2. Pingback: Celine Dion Has Lost Four Children to IVF « Catholicwideweb’s Blog

  3. Many infertile people do not have STDs, nor did they deliberately put off having children. Some people have been infertile or sterile for their entire lives (premature ovarian failure, premature menopause), others were rendered infertile by cancer treatments.

    Donating eggs requires going through the exact same procedure (stim drugs and retrieval) that all women undergo when doing IVF. The risks are the same as any one undergoing IVF to use her own eggs to have a child. If IVF were that dangerous, it would never have been approved as a medical procedure.

    Women who donate their eggs are adults, who make this decision on their own. They aren’t victims! Nobody has guilted the donors into doing this. And really, if they are so weak willed they could allow someone to “guilt” them into donating eggs, then they shouldn’t be polluting the gene pool with their DNA.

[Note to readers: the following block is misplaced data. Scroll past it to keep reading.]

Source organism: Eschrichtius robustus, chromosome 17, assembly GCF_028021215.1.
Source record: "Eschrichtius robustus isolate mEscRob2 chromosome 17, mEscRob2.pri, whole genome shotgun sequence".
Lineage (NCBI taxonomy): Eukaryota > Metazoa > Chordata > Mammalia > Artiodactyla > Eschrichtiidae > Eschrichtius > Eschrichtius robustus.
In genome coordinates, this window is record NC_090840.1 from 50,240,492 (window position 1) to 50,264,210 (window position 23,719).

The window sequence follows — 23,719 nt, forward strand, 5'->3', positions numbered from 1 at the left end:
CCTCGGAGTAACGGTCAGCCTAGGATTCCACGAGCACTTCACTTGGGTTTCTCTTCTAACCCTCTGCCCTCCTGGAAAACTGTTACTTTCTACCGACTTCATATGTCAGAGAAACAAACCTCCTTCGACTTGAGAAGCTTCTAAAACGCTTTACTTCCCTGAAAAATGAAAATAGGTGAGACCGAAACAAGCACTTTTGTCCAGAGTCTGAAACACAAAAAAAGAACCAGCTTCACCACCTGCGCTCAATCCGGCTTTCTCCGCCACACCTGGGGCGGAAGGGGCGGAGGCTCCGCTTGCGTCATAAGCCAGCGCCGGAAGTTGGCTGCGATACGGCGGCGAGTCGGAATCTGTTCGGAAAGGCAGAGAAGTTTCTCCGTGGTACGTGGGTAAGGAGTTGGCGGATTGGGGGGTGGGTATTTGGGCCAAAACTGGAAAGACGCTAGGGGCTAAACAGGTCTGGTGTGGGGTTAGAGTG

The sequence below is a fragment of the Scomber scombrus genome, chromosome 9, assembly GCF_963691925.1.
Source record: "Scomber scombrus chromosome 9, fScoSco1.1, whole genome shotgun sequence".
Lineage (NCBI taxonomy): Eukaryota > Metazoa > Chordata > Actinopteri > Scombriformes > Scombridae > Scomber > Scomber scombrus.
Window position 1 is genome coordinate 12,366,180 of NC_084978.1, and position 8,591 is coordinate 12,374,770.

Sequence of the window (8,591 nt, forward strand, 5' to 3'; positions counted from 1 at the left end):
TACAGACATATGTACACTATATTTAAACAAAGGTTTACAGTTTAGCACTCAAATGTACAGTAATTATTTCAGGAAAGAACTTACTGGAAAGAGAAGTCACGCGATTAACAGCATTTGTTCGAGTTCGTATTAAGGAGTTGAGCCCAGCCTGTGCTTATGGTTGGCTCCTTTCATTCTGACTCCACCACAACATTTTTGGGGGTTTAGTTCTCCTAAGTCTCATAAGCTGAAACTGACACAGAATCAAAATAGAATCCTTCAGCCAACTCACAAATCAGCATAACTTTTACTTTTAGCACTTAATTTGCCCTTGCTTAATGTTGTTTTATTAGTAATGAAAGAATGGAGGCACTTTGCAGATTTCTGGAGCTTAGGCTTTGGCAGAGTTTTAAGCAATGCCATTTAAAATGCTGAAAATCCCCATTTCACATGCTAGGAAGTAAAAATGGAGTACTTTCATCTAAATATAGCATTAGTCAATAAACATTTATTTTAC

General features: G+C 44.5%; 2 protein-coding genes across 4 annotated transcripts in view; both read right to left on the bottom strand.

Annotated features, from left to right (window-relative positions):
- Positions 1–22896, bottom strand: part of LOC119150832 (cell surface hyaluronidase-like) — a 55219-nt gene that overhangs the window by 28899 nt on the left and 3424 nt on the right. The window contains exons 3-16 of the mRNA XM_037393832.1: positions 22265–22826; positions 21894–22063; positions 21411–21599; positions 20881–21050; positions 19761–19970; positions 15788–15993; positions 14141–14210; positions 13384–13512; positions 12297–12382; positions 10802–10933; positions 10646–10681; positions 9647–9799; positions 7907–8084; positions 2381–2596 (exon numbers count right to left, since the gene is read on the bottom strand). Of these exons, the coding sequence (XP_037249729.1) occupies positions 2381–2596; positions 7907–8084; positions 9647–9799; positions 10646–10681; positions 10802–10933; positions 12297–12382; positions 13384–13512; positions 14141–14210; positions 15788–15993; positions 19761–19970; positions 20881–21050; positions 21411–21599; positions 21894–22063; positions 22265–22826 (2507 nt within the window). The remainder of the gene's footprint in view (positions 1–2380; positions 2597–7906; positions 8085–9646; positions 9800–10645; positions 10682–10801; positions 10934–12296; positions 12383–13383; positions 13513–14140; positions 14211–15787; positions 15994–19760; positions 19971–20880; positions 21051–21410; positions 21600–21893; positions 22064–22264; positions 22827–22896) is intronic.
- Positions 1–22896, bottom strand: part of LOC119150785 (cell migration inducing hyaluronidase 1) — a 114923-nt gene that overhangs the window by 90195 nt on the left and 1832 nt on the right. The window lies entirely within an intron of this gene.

• Just because they were talked into it doesn’t mean they were guilted into it. And alot of donors aren’t prepared for what their getting themselves into. Just because it was approved doesn’t mean that it was aimed towards college bound financial hungry women. Most of these women are in school, still learning. So alot of them are uneducated about the situation, procedure, risks, and consequences.

  4. Thank you for this article.

    Although I am not Christian and do not share exactly the same ethical dilemmas, I did notice a sense of exploitation and I have been worried about the long-term affects, and I didn’t even know that fertilized eggs would not be used or may be aborted…I just thought the way that I think, that more children from the process would be more to love.

    I have been considering egg donation myself, and I’m grateful to find a link on your page to the documentary eggsploitation…

    I want, more than anything right now to have a child one day, and if something were to take that away from me while also taking my child and handing that child to someone else, I don’t promise the clinic or the people involved would survive.